Below you will find NCIS’ response to the Los Angeles Times article “Farm Insurance Fraud is Cheating Taxpayers out of Millions” from February 6, 2011.
NCIS Response To the Editor: (These comments are based on letters submitted to the editor of the Los Angeles Times by Dallas Smith, former Deputy Under Secretary of USDA, and Keith Collins, former USDA Chief Economist and a crop insurance industry consultant, as well as other material.)
Beginning with its sensationalist headline, the Los Angeles Times misrepresents the occurrence of fraud in the Federal crop insurance program. The article fails to tell the success story that private insurers and their licensed agents now provide coverage on $80 billion of America’s agricultural production.
The industry shares the Times’ disdain for fraud, and has implemented effective and unprecedented measures to deter and identify false claims. The program has been a pioneer in the use of data mining, utilizes the large field staff of the Farm Service Agency to spot check questionable operations, employs over 4,700 certified crop loss adjusters and conducts numerous claim reviews. These measures have driven the incidence of program abuse far below other lines of property and casualty insurance.
The Times reports, without evidence, “a wave of scams sprouting across the nation.” Six cases are mentioned. One case, in California, was uncovered by USDA in 2001. Another case mentioned, in North Carolina, was uncovered in 2000. Many measures to prevent fraud and abuse have been implemented since these old cases were first discovered. Moreover, the Times fails to note that 13.3 million crop insurance policies have been sold since 2000. Again without evidence, the Times and Professor Bruce Babcock simply assert that companies have little incentive to fight fraud. To Babcock, it “makes sense.” In reality, the companies take on substantial risk and making unwarranted payments reduces industry profitability. The companies, along with their large, professional loss adjuster workforce, have every incentive not to make unmerited payments. The crop insurance industry, in partnership with USDA, has zero tolerance for fraud, and is making every effort to root it out and protect America’s farmers and taxpayers.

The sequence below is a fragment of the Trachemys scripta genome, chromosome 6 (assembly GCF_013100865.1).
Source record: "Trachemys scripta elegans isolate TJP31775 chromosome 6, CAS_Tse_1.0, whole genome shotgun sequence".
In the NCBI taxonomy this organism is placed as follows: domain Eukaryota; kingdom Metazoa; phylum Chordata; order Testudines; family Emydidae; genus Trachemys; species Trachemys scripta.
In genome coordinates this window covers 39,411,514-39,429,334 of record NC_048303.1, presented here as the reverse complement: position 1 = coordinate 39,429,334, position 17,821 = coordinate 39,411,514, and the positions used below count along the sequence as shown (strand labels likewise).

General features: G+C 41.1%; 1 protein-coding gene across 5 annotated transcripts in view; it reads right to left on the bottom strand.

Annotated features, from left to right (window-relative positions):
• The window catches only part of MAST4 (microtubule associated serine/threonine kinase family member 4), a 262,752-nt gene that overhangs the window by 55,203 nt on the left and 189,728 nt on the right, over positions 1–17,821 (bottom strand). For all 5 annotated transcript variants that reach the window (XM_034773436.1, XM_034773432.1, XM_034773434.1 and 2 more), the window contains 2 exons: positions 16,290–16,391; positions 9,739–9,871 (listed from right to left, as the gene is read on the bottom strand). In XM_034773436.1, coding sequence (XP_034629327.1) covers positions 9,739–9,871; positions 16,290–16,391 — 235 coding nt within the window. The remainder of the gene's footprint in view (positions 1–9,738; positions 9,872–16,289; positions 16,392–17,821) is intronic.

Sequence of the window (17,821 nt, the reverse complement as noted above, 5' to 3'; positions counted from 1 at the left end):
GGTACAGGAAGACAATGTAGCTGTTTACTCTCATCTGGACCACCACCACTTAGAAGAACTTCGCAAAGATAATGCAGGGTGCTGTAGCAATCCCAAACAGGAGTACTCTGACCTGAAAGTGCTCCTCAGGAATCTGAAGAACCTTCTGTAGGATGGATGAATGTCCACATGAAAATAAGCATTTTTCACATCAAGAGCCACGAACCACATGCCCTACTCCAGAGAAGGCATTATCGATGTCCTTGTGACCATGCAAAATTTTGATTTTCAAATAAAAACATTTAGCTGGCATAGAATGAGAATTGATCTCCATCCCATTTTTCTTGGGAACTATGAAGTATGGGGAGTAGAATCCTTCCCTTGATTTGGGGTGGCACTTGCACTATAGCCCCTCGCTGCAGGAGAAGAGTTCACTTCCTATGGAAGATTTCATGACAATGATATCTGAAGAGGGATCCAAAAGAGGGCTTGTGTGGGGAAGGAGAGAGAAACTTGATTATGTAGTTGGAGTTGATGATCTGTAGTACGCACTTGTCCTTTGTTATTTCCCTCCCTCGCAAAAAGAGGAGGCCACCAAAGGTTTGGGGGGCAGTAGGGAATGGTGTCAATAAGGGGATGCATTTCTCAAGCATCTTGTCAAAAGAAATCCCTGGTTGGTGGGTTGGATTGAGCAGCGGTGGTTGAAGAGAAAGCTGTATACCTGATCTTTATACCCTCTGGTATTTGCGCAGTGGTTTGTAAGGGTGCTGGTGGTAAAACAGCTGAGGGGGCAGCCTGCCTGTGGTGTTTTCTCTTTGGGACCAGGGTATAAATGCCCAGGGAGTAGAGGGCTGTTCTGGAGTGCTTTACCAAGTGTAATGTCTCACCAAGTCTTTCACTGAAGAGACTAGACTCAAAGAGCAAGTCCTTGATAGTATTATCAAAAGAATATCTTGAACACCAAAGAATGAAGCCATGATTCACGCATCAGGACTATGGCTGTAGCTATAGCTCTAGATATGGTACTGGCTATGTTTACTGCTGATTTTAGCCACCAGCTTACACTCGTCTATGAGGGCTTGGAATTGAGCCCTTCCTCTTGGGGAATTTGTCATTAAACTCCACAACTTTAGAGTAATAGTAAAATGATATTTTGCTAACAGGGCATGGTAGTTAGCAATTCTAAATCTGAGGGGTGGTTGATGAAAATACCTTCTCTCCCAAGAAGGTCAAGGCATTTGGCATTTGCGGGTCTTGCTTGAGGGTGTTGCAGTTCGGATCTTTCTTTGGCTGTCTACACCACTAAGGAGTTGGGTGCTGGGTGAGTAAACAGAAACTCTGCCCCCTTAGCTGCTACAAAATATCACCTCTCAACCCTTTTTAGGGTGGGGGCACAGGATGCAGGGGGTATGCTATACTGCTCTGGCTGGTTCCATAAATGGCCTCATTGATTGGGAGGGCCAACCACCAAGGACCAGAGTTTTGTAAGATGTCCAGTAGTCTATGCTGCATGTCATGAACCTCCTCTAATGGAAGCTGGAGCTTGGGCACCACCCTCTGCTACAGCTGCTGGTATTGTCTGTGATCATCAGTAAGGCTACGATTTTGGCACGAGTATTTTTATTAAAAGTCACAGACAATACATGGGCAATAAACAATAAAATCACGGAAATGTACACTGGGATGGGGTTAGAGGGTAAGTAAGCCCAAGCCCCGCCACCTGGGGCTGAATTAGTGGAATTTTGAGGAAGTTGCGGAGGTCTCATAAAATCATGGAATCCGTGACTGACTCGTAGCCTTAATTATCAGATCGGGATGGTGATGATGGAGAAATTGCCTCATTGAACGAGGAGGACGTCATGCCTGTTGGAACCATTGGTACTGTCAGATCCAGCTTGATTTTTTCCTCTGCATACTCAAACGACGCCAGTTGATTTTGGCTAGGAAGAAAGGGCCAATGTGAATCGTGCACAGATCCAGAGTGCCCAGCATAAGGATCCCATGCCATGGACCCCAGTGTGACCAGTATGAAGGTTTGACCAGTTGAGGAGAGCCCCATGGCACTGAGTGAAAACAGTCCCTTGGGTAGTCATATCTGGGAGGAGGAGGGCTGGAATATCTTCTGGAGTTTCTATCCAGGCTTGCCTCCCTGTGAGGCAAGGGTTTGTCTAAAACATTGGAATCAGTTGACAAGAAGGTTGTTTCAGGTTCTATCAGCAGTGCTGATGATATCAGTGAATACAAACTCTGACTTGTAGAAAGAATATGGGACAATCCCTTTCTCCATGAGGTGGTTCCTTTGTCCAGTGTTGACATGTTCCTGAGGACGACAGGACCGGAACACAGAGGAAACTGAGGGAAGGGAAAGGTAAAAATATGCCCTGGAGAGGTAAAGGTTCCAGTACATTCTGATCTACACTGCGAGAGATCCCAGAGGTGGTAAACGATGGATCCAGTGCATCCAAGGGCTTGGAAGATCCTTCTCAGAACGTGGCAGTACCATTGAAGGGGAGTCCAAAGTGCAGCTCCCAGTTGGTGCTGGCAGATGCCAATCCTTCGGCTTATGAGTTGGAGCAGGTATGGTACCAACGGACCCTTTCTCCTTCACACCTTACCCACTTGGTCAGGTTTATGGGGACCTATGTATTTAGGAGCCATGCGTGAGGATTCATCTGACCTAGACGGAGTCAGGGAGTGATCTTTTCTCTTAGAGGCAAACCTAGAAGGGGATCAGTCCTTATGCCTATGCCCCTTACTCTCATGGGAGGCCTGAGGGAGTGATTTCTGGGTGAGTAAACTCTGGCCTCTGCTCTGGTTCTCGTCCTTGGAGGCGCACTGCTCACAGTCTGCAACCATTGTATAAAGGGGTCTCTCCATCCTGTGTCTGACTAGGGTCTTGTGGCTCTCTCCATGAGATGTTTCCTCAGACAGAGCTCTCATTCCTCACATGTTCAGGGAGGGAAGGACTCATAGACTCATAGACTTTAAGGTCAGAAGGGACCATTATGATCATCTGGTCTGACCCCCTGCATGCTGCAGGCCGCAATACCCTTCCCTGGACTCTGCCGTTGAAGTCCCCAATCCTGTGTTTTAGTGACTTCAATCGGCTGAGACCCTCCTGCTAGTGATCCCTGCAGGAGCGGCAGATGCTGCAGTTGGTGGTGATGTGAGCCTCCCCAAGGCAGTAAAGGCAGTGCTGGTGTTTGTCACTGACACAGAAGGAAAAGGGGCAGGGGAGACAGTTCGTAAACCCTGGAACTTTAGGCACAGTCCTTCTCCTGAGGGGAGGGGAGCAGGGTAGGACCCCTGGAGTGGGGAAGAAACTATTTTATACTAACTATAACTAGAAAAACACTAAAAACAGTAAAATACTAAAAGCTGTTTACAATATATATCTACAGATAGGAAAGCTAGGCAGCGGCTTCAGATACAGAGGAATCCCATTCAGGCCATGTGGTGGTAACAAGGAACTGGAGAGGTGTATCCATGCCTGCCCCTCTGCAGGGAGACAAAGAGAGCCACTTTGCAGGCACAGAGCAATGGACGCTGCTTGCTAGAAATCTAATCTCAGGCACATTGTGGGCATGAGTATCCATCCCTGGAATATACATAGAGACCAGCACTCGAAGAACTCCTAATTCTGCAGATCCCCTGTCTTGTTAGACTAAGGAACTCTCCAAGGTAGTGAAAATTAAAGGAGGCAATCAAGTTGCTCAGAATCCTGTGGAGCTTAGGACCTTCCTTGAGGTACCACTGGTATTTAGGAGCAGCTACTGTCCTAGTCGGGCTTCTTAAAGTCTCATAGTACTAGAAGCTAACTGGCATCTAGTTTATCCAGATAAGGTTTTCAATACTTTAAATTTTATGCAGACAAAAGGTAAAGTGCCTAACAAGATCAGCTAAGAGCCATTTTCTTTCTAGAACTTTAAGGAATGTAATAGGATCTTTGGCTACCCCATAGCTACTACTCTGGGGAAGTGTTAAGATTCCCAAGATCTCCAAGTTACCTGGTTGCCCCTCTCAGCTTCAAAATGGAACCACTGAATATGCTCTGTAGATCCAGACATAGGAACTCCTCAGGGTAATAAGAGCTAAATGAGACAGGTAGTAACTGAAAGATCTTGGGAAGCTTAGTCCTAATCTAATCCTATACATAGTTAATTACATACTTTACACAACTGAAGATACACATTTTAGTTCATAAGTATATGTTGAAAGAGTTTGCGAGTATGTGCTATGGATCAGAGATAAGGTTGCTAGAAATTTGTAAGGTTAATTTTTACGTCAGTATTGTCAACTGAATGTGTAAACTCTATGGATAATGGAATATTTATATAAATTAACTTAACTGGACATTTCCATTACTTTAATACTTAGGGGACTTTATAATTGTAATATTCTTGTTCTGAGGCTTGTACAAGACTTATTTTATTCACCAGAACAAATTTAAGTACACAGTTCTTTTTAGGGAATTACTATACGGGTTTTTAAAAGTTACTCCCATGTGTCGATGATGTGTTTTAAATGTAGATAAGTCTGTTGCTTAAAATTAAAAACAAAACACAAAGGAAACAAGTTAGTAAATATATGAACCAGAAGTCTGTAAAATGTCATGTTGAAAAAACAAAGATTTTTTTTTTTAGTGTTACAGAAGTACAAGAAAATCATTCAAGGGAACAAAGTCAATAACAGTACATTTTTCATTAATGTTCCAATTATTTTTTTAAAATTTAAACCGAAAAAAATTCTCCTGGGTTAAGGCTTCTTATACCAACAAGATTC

The Times also erred in stating that companies and agents “reap most of the benefits” of the crop insurance program. The article stated farmers received “$1.7 billion” in premium subsidies, implying insurance companies received more than farmers. In fact, farmers received $5.4 billion in premium subsidies in 2009. They received another $1.6 billion in delivery cost subsidies paid to companies on their behalf. Otherwise, such delivery costs would be built into premium rates, the practice in all other lines of insurance. In addition, farmers received the benefits of risk protection that enables farm survival in the event of catastrophe.
The article quoted Babcock as saying the industry keeps the most profitable customers and shifts the riskiest, least profitable customers to taxpayers. Unfortunately the Times failed to note that the companies retain risk on the vast majority of policies. Nor did the Times explain that while the companies can cede some policies to the government, the government sets premium rates, not companies, and companies must sell to any farmer wanting insurance. These regulatory requirements cause the companies to take risks over which they have no control and that explains why companies are permitted to cede some, and only some, of the risky policies to the government.
Original Los Angeles Times article can be found here.